Babies can smile at birth, or even sooner—ultrasounds have actually spotted upside-down frowns on babies in the last trimester of pregnancy. What's unclear is why they do it so early on. "Some research shows that they smile most often as they're falling asleep and waking up," says Alan Fogel, Ph.D., professor of psychology at the University of Utah in Salt Lake City and author of Infancy: Infant, Family and Society. "Those times are probably inherently pleasurable for babies, and their good feelings seem to create a smile."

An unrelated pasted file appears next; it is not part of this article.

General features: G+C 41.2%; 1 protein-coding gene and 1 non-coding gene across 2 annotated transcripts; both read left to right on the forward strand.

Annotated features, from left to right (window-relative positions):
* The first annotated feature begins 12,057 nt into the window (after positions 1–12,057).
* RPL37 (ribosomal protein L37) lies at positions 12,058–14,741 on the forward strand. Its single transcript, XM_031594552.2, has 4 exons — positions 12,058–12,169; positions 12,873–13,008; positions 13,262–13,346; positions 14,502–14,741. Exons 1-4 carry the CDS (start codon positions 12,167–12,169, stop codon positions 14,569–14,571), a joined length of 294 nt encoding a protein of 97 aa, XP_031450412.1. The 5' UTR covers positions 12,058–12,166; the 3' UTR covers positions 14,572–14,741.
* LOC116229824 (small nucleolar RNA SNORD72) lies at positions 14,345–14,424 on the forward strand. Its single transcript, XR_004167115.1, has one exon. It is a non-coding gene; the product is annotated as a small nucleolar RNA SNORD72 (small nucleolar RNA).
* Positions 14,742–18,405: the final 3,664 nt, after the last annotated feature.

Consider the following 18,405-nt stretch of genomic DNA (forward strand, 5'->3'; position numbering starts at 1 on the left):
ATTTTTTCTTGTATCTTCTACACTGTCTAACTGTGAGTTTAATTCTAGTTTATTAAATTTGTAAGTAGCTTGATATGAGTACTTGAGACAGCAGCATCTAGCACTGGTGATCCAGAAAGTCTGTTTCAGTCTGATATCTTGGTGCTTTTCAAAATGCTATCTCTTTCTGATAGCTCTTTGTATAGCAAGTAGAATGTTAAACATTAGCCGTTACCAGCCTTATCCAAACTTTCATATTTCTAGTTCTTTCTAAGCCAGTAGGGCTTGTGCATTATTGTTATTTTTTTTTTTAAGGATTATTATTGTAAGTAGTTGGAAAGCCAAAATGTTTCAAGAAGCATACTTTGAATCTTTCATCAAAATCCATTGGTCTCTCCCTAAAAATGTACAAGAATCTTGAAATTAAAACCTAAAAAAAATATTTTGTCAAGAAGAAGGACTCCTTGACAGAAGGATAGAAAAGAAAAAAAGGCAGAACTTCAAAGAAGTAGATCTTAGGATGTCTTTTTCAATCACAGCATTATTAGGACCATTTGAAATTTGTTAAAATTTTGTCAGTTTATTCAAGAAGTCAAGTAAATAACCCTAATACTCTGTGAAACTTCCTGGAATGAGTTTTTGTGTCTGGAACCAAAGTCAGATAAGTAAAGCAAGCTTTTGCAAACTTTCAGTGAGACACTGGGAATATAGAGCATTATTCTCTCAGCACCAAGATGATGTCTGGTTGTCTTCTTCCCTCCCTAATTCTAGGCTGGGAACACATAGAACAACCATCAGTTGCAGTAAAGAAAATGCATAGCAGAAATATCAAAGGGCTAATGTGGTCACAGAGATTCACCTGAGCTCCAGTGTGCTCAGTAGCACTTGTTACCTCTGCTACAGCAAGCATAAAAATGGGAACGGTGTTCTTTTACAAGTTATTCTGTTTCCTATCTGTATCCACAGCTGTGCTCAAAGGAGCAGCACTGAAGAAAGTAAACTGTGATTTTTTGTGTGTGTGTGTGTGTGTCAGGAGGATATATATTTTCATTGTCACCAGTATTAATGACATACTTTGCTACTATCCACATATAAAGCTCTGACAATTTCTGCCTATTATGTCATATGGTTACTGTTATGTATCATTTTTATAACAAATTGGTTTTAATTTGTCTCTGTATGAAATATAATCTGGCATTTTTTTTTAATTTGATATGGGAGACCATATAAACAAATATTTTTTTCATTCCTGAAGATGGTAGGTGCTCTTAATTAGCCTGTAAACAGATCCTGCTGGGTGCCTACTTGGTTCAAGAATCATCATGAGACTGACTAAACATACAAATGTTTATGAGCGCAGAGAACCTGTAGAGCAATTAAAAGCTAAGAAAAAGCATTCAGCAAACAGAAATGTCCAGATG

It is true that social smiling—when a baby breaks into a gummy grin in response to something outside herself, like the sight of your face or the start of a favorite routine—doesn't begin until 2 months. By the time your baby is 3 to 4 months old she'll be able to pull off broader smiles that lift her cheekbones and may include laughing. You may grow addicted to making her beam at you, but follow her cues: If she smiles and then turns away, she could be overstimulated. Give her a break, let her recharge and remember there are years of smiles yet to come!
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